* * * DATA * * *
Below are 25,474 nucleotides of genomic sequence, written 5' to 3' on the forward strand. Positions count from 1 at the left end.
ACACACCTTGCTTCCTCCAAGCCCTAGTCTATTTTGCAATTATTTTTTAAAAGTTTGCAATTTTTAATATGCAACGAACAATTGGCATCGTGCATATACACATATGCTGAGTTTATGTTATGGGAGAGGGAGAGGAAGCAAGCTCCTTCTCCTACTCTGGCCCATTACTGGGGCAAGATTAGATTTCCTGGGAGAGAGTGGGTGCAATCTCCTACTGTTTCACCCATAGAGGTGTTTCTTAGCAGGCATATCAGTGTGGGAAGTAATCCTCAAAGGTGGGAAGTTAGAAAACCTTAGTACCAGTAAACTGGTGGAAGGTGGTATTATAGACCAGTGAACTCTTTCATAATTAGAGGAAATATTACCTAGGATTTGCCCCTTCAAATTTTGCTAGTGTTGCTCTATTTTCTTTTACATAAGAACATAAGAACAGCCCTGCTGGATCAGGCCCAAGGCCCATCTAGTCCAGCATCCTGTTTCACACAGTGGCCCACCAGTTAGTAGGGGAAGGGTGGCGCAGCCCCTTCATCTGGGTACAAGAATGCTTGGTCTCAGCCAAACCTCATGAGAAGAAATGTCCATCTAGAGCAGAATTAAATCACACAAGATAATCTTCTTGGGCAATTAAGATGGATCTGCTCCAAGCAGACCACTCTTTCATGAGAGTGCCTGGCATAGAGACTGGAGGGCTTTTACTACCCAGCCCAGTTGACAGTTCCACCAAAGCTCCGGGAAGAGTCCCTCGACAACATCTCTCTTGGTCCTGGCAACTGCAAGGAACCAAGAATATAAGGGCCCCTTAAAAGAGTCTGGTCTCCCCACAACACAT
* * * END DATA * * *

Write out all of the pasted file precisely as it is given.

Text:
Below are 25,474 nucleotides of genomic sequence, written 5' to 3' on the forward strand. Positions count from 1 at the left end.
ACACACCTTGCTTCCTCCAAGCCCTAGTCTATTTTGCAATTATTTTTTAAAAGTTTGCAATTTTTAATATGCAACGAACAATTGGCATCGTGCATATACACATATGCTGAGTTTATGTTATGGGAGAGGGAGAGGAAGCAAGCTCCTTCTCCTACTCTGGCCCATTACTGGGGCAAGATTAGATTTCCTGGGAGAGAGTGGGTGCAATCTCCTACTGTTTCACCCATAGAGGTGTTTCTTAGCAGGCATATCAGTGTGGGAAGTAATCCTCAAAGGTGGGAAGTTAGAAAACCTTAGTACCAGTAAACTGGTGGAAGGTGGTATTATAGACCAGTGAACTCTTTCATAATTAGAGGAAATATTACCTAGGATTTGCCCCTTCAAATTTTGCTAGTGTTGCTCTATTTTCTTTTACATAAGAACATAAGAACAGCCCTGCTGGATCAGGCCCAAGGCCCATCTAGTCCAGCATCCTGTTTCACACAGTGGCCCACCAGTTAGTAGGGGAAGGGTGGCGCAGCCCCTTCATCTGGGTACAAGAATGCTTGGTCTCAGCCAAACCTCATGAGAAGAAATGTCCATCTAGAGCAGAATTAAATCACACAAGATAATCTTCTTGGGCAATTAAGATGGATCTGCTCCAAGCAGACCACTCTTTCATGAGAGTGCCTGGCATAGAGACTGGAGGGCTTTTACTACCCAGCCCAGTTGACAGTTCCACCAAAGCTCCGGGAAGAGTCCCTCGACAACATCTCTCTTGGTCCTGGCAACTGCAAGGAACCAAGAATATAAGGGCCCCTTAAAAGAGTCTGGTCTCCCCACAACACAT